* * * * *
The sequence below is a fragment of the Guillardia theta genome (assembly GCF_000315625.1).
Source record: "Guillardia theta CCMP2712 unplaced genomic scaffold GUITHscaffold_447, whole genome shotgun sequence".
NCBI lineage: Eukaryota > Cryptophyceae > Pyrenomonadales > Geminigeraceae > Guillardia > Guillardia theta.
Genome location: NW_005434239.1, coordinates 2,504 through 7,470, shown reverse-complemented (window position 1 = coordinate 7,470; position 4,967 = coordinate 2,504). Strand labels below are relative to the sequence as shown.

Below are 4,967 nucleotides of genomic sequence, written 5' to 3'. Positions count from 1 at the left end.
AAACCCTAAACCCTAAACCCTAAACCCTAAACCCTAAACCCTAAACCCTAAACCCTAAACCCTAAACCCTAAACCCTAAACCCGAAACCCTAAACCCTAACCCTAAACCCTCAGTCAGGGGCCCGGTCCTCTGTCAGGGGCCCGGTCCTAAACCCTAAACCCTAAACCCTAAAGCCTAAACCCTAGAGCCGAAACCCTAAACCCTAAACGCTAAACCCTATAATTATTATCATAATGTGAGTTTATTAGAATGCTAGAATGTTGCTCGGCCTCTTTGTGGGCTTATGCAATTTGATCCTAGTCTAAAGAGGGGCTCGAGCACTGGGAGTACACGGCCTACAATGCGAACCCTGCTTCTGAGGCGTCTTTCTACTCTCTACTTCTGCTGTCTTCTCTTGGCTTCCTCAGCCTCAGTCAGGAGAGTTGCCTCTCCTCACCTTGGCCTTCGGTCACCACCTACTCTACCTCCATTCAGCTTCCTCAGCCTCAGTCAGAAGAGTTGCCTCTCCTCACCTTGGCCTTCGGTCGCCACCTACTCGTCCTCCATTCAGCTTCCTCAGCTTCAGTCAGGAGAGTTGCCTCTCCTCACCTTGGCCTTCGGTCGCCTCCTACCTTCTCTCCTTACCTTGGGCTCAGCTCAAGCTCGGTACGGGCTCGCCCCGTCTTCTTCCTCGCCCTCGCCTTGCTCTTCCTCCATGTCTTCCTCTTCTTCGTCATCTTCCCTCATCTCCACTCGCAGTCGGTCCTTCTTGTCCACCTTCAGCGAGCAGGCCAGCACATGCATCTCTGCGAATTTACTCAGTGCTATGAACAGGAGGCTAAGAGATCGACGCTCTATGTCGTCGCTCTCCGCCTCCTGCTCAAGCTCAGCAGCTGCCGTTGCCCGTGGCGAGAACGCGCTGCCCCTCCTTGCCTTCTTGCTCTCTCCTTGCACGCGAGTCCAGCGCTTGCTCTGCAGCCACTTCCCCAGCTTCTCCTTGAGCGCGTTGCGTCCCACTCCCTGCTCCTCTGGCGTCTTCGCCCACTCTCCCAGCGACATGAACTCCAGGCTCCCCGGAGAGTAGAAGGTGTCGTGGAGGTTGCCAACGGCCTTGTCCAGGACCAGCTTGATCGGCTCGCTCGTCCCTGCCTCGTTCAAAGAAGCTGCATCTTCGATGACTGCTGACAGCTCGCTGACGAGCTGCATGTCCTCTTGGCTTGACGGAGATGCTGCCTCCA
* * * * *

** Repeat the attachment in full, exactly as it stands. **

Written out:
The sequence below is a fragment of the Guillardia theta genome (assembly GCF_000315625.1).
Source record: "Guillardia theta CCMP2712 unplaced genomic scaffold GUITHscaffold_447, whole genome shotgun sequence".
NCBI lineage: Eukaryota > Cryptophyceae > Pyrenomonadales > Geminigeraceae > Guillardia > Guillardia theta.
Genome location: NW_005434239.1, coordinates 2,504 through 7,470, shown reverse-complemented (window position 1 = coordinate 7,470; position 4,967 = coordinate 2,504). Strand labels below are relative to the sequence as shown.

Below are 4,967 nucleotides of genomic sequence, written 5' to 3'. Positions count from 1 at the left end.
AAACCCTAAACCCTAAACCCTAAACCCTAAACCCTAAACCCTAAACCCTAAACCCTAAACCCTAAACCCTAAACCCTAAACCCGAAACCCTAAACCCTAACCCTAAACCCTCAGTCAGGGGCCCGGTCCTCTGTCAGGGGCCCGGTCCTAAACCCTAAACCCTAAACCCTAAAGCCTAAACCCTAGAGCCGAAACCCTAAACCCTAAACGCTAAACCCTATAATTATTATCATAATGTGAGTTTATTAGAATGCTAGAATGTTGCTCGGCCTCTTTGTGGGCTTATGCAATTTGATCCTAGTCTAAAGAGGGGCTCGAGCACTGGGAGTACACGGCCTACAATGCGAACCCTGCTTCTGAGGCGTCTTTCTACTCTCTACTTCTGCTGTCTTCTCTTGGCTTCCTCAGCCTCAGTCAGGAGAGTTGCCTCTCCTCACCTTGGCCTTCGGTCACCACCTACTCTACCTCCATTCAGCTTCCTCAGCCTCAGTCAGAAGAGTTGCCTCTCCTCACCTTGGCCTTCGGTCGCCACCTACTCGTCCTCCATTCAGCTTCCTCAGCTTCAGTCAGGAGAGTTGCCTCTCCTCACCTTGGCCTTCGGTCGCCTCCTACCTTCTCTCCTTACCTTGGGCTCAGCTCAAGCTCGGTACGGGCTCGCCCCGTCTTCTTCCTCGCCCTCGCCTTGCTCTTCCTCCATGTCTTCCTCTTCTTCGTCATCTTCCCTCATCTCCACTCGCAGTCGGTCCTTCTTGTCCACCTTCAGCGAGCAGGCCAGCACATGCATCTCTGCGAATTTACTCAGTGCTATGAACAGGAGGCTAAGAGATCGACGCTCTATGTCGTCGCTCTCCGCCTCCTGCTCAAGCTCAGCAGCTGCCGTTGCCCGTGGCGAGAACGCGCTGCCCCTCCTTGCCTTCTTGCTCTCTCCTTGCACGCGAGTCCAGCGCTTGCTCTGCAGCCACTTCCCCAGCTTCTCCTTGAGCGCGTTGCGTCCCACTCCCTGCTCCTCTGGCGTCTTCGCCCACTCTCCCAGCGACATGAACTCCAGGCTCCCCGGAGAGTAGAAGGTGTCGTGGAGGTTGCCAACGGCCTTGTCCAGGACCAGCTTGATCGGCTCGCTCGTCCCTGCCTCGTTCAAAGAAGCTGCATCTTCGATGACTGCTGACAGCTCGCTGACGAGCTGCATGTCCTCTTGGCTTGACGGAGATGCTGCCTCCA